From Up on Poppy Hill Screen 9 articles

From Up on Poppy Hill

2011

From Up on Poppy Hill Poster
  • ...[Goro Miyazaki's] second feature, From Up on Poppy Hill, is a step forward for the director, but it still carries a nagging sense of imbalance. Once again, the animation is top-notch, but even though the director's legendary father, Hayao Miyazaki, has adapted the film's script, the plot—and the clumsy handling of its emotionally cathartic moments—seems to drag the rest of the work down.

  • It’s ultimately a tame, safe film despite the surprisingly taboo complications to the young love that are introduced, but one that has its charms. The question now of whether or not Goro Miyazaki is to carve out as memorable a place for himself as his father remains to be seen.

  • Slow turns to creaky (it's a fine line), delicate turns to undernourished, great-to-be-young gushing sounds sentimental (Hayao Miyazaki is 72) and the coda - which could've been a tearjerker - turns out to be somewhat irrelevant in narrative terms (the only emotional shift happens to a character we've only just met), which is typical of the film's half-assed quality

  • The film’s primary delights derive from its immaculate visual craftsmanship and the sensual fluidity of its animation. Look out for Umi’s chopping board when she’s preparing cabbage to eat with tempura: it’s dinted and scuffed with knife scores. It’s a microscopic piece of detailing which isn’t in any way pushed to the fore, yet it satisfyingly encapsulates the film’s underlying... ideology of cherishing products, places and people to the end of their natural lives and beyond.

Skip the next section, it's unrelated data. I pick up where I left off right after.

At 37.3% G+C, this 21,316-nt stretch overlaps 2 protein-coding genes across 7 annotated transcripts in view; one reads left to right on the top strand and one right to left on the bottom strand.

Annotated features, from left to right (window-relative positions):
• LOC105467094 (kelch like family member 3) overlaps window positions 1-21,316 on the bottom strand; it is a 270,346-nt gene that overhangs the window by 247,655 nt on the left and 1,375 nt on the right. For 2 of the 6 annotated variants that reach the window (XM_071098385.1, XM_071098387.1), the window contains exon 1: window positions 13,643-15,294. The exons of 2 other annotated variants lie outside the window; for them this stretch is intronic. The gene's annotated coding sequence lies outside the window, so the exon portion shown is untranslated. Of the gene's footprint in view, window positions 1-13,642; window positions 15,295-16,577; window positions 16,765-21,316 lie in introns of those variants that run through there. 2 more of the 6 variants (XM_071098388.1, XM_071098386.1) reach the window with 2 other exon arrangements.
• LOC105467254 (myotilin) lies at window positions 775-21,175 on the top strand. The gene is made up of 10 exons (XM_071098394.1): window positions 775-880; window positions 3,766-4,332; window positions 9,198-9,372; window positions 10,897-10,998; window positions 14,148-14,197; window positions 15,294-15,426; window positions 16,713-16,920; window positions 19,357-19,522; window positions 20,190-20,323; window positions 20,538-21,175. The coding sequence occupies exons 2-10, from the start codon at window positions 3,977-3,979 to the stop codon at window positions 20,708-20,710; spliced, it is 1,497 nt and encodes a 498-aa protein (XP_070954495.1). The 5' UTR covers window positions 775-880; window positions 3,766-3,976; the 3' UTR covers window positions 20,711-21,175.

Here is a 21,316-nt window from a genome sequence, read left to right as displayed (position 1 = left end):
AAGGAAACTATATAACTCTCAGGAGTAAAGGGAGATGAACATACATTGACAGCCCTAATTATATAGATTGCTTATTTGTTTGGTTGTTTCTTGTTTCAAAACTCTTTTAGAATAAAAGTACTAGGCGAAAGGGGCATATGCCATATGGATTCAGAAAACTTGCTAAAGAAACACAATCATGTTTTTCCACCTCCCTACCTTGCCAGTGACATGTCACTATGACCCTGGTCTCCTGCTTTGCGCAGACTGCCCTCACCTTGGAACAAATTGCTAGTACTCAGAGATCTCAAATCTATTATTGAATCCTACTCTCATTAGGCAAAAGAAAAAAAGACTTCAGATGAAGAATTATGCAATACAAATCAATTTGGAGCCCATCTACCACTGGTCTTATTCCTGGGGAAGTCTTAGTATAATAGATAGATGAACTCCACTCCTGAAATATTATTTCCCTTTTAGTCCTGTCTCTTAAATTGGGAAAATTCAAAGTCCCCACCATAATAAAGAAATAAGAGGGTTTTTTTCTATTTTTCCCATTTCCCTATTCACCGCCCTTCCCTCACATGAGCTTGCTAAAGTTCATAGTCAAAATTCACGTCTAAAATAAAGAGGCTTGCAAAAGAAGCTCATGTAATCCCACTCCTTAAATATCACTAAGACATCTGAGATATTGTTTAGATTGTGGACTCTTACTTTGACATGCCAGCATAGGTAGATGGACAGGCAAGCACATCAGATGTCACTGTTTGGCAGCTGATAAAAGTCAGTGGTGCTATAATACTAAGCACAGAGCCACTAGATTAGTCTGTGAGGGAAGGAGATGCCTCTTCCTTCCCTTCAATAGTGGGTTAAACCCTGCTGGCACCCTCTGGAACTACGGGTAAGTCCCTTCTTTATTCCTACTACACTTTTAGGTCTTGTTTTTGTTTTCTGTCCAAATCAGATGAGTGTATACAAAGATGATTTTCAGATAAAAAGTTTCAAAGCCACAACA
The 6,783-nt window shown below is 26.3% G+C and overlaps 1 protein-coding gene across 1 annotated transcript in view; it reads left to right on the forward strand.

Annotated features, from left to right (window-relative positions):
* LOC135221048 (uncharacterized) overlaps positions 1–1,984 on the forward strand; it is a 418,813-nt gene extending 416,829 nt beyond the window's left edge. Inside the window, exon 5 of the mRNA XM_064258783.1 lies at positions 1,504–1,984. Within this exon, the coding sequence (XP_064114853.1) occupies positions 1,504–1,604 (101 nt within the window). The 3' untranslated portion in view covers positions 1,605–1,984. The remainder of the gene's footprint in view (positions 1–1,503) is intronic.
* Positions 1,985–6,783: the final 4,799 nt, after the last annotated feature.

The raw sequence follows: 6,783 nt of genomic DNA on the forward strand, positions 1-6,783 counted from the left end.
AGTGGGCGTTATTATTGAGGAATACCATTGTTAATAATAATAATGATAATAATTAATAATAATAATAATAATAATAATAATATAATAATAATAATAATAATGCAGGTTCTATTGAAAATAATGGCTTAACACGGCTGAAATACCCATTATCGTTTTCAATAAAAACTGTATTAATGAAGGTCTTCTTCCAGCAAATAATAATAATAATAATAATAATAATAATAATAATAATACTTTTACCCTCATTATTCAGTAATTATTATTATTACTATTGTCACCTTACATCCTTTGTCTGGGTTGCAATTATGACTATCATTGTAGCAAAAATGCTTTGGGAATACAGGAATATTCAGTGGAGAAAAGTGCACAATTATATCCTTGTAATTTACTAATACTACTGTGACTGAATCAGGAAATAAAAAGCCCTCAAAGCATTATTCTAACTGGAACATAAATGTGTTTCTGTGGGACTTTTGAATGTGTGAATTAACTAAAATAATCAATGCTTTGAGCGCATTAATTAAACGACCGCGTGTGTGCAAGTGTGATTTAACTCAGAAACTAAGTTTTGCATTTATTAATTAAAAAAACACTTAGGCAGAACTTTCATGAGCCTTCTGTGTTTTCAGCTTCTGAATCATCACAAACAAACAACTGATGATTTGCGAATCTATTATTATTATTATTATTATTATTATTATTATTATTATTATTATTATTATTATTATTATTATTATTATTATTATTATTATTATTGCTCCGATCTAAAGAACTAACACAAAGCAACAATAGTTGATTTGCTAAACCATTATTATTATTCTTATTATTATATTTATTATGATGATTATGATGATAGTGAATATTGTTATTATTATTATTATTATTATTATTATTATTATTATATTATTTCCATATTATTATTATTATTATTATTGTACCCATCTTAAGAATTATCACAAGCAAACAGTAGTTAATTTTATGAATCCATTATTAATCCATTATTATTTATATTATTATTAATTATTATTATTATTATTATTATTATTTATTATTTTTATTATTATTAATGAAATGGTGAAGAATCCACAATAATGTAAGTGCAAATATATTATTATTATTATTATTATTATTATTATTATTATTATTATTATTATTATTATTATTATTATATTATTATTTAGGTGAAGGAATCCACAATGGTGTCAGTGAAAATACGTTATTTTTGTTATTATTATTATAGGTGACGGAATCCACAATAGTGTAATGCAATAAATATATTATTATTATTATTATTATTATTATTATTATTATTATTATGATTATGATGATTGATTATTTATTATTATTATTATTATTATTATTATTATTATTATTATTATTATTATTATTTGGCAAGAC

• It’s the sort of movie that can prompt daydreams about inhabiting its world of flowers and hills, passing ships and harbor lights, where there’s no Internet and romance happens face to face.

  • Given [Goro] Miyazaki’s nostalgic bent, a soft landing is guaranteed. But as with John Ford, whose beloved folk song “Red River Valley” makes a cameo, a longing for yesteryear is not a blank check. Our collective backstory defines us, for good and for ill; to know it is to know ourselves.

  • "It's right out of a cheap melodrama," one character remarks in From up on Poppy Hill, after a particularly extreme twist of fate—yet this film's gentle storytelling manages to extract the emotional payoffs of melodrama without ruining one's suspension of disbelief.

  • The film maintains an optimistic tone without succumbing to nostalgia, and as always with Studio Ghibli, the company Miyazaki cofounded in the 80s, the hand-drawn animation is gorgeous.

  • While Goro Miyazaki was not yet a gleam in his father’s eye in 1964, he brings emotional freshness and a winning simplicity to this lovely little period fable, which was released on a small scale in New York a few weeks ago and has turned into the season’s sleeper family-audience hit. “From Up on Poppy Hill” can’t quite match the greatest of the Ghibli films, but it makes clear that there’s plenty of magic left in the Miyazaki family.